Nil rate band advicePepperells
Will your estate pay Inheritance Tax when you die?
Will your beneficiaries suffer financially as a result of a large Inheritance Tax bill?
Are you aware of the current Inheritance Tax thresholds?
We are sure that you do not want to leave your loved ones with a large Inheritance Tax bill when you are no longer around. Nor do you want to make the administration of your estate more complicated than necessary.
At the present time if your estate is valued above £325,000.00 then your estate will have to pay Inheritance Tax of 40% on the part of your estate that is above the threshold.
For Example – Your estate is worth £500,000.00 and your tax-free threshold is £325,000.00. The Inheritance Tax charged will be 40% of £175,000.00. This means the Inheritance Tax liability for your estate will be £70,000.00.
However, if your estate is left directly to your spouse or civil partner then your estate can be passed on tax free. This will mean that your spouse or civil partner will then be entitled to a tax-free threshold of £650,000.00 when they die, as a result of the Transferable Nil Rate Band.
The Transferrable Nil Rate band was introduced in 2008. Before 2008, many couples with potentially taxable estates made complex Wills which included Trust provisions, to make their estates more tax efficient. Therefore, it may be that tax planning undertaken prior 2008 is no longer applicable or necessary and your Will could simplified, making life easier for your family.
Furthermore, your estate may also benefit from the Residence Nil Rate Band which was introduced in April 2017. This is an additional allowance for individuals who leave their property to a descendant. The Residence Nil Rate Band is current £150,000.00 for each person and is due to increase to £175,000.00 in the 2020/21 tax year.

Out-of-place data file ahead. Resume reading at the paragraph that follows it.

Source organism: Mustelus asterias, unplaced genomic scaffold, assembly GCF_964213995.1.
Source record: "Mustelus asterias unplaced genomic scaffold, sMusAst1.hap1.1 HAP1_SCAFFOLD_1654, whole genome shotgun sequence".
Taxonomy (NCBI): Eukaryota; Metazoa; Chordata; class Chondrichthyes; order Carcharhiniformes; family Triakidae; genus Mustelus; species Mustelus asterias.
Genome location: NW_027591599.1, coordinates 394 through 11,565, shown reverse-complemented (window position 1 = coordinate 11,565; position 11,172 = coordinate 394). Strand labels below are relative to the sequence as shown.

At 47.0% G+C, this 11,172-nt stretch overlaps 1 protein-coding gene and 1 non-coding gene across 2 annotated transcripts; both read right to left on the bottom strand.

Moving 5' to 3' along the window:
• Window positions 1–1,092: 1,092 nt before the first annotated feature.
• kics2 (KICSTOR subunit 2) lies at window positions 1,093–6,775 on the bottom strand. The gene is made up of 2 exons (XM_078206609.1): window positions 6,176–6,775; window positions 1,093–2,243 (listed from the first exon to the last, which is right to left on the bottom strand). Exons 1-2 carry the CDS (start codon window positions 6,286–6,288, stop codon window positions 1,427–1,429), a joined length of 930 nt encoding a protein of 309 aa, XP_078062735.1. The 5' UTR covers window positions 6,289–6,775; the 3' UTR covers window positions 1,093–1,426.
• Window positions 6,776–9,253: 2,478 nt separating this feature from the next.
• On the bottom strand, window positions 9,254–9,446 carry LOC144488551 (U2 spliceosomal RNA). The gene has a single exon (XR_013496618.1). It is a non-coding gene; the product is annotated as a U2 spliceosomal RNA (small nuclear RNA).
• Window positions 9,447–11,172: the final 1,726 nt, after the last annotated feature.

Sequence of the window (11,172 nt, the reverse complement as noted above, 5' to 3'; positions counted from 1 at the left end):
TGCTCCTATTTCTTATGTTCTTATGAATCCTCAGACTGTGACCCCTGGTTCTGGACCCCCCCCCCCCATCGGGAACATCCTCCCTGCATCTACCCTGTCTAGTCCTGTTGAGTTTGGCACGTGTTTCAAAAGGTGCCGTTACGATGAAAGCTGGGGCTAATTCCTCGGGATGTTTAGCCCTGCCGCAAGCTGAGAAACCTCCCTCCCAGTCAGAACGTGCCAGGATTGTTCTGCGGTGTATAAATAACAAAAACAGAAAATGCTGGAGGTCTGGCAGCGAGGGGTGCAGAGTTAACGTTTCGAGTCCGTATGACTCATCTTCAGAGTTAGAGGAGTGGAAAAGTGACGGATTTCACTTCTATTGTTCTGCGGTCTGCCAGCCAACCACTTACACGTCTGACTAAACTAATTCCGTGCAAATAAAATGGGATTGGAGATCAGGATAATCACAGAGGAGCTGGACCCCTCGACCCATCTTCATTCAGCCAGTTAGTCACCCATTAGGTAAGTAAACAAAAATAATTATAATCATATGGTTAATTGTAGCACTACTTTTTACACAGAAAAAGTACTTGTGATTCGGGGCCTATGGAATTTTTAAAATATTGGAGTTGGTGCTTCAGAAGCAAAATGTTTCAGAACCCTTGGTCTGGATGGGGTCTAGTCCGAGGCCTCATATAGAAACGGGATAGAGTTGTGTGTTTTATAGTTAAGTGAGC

The objective of the Residence Nil Rate Band is to reduce the burden of Inheritance Tax for most families by making it easier to pass on the family home to direct descendants without a tax charge. A direct descendent is your child (including step-child, adopted child or foster child) and their descendants.
The Residence Nil Rate Band can also be transferred to your spouse or civil partner. This means upon the second death of both yourself and your spouse your estate may benefit from two Residence Nil Rate bands.
You should be aware that your estate will not benefit from the Residence Nil Rate Band if your main residence is not passed to a direct descendent. Therefore, if you have included a Trust within your current Will, this may affect your entitlement to the Residence Nil Rate Band as the property may pass into the Trust rather than to your descendants.
If you made a Will prior to 2008 and sought Inheritance Tax advice, you should have your Will reviewed to see if this should be amended in light of the changes to the Inheritance Tax rules. Please contact Pepperells Solicitors for more information and a review of your current Will.